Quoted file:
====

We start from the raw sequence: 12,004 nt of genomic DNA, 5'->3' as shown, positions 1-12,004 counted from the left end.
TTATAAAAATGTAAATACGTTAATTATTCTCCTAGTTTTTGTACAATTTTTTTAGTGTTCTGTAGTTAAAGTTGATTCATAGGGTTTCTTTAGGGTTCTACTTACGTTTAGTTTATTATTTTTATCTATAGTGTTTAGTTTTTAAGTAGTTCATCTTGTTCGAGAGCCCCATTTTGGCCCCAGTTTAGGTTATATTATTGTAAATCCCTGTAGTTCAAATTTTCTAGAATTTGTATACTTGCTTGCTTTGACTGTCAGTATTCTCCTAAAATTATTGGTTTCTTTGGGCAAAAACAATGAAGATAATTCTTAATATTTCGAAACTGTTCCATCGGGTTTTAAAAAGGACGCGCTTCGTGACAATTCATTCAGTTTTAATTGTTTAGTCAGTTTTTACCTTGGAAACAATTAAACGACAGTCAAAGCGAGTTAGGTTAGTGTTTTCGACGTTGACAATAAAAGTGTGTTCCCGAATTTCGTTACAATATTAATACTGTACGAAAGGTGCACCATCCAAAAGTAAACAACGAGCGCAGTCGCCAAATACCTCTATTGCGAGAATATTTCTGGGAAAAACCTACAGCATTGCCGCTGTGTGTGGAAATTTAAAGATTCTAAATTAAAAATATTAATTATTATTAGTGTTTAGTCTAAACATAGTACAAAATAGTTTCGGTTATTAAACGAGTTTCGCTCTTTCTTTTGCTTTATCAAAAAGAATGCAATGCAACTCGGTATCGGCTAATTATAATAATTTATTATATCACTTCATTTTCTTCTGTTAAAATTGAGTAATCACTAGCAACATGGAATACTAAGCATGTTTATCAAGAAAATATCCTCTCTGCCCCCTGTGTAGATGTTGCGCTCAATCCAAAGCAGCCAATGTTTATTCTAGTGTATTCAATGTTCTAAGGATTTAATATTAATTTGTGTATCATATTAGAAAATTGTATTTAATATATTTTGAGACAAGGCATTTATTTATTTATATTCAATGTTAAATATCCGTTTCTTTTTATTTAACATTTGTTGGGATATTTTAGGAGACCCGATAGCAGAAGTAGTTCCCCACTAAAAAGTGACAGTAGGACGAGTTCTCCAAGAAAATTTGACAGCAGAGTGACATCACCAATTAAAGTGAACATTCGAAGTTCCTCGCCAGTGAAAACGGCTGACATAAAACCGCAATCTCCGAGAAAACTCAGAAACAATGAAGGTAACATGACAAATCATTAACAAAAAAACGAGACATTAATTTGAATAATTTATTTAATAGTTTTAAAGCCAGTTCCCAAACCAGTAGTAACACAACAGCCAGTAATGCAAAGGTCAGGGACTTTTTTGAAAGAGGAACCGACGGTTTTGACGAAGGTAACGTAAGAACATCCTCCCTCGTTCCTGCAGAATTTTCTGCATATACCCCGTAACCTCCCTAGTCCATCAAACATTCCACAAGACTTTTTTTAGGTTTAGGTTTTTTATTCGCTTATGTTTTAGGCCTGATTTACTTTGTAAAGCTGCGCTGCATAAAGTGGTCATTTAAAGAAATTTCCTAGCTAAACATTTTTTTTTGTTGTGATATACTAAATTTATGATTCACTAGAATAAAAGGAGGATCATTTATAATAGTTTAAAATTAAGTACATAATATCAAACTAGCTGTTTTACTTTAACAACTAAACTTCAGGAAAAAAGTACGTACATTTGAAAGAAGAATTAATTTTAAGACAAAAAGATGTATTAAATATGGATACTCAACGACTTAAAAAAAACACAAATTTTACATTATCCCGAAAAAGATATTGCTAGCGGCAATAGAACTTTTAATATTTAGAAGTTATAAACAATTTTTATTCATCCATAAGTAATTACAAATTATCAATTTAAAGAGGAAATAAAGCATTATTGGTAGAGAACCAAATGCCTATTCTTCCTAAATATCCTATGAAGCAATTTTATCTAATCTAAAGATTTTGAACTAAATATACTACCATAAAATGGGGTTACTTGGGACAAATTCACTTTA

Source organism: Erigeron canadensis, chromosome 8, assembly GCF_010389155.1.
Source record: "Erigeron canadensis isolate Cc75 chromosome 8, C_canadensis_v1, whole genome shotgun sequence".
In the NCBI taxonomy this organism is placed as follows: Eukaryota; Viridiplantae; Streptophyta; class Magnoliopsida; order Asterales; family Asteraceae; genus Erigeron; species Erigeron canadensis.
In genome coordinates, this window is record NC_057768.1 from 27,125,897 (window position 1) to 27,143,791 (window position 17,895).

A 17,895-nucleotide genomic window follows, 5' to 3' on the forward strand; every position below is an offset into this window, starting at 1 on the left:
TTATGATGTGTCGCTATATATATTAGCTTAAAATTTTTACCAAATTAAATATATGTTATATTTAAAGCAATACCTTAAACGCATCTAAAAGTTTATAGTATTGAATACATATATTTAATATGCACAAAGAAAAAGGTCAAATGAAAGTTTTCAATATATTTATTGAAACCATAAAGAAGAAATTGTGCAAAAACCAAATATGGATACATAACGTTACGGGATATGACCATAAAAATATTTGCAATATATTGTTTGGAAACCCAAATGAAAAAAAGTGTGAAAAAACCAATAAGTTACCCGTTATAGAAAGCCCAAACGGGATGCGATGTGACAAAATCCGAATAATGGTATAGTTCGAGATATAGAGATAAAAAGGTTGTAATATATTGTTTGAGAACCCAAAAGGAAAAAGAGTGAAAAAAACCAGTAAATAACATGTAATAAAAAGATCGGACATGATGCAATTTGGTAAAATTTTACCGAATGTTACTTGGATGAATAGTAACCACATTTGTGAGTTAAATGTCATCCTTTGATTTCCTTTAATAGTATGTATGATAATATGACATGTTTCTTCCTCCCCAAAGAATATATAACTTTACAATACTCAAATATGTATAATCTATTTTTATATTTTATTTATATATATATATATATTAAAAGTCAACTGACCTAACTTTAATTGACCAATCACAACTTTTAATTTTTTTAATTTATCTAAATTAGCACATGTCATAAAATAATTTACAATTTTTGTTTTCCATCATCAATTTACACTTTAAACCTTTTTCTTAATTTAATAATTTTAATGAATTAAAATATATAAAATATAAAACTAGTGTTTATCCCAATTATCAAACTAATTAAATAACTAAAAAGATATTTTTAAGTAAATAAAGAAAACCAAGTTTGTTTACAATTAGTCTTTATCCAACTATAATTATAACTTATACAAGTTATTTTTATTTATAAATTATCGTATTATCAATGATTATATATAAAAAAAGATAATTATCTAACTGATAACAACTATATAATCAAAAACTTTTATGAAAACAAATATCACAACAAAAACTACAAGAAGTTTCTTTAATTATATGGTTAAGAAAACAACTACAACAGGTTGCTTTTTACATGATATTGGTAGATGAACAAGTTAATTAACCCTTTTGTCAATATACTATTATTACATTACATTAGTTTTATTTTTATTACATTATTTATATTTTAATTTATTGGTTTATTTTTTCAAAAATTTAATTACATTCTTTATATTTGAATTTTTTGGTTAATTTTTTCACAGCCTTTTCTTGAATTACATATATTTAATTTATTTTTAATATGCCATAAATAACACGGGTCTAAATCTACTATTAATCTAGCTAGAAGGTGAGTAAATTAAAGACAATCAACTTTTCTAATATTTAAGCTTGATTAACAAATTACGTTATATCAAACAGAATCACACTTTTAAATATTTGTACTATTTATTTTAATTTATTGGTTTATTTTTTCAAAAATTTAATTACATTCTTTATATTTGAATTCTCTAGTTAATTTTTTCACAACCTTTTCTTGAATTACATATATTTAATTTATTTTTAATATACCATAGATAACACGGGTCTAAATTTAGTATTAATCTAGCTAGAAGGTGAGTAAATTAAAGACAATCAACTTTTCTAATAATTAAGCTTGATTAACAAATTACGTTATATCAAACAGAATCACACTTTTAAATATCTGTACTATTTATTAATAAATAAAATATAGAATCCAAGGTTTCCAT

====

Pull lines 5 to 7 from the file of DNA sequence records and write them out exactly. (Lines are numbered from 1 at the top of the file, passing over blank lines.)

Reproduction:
In the NCBI taxonomy this organism is placed as follows: Eukaryota; Viridiplantae; Streptophyta; class Magnoliopsida; order Asterales; family Asteraceae; genus Erigeron; species Erigeron canadensis.
In genome coordinates, this window is record NC_057768.1 from 27,125,897 (window position 1) to 27,143,791 (window position 17,895).

A 17,895-nucleotide genomic window follows, 5' to 3' on the forward strand; every position below is an offset into this window, starting at 1 on the left: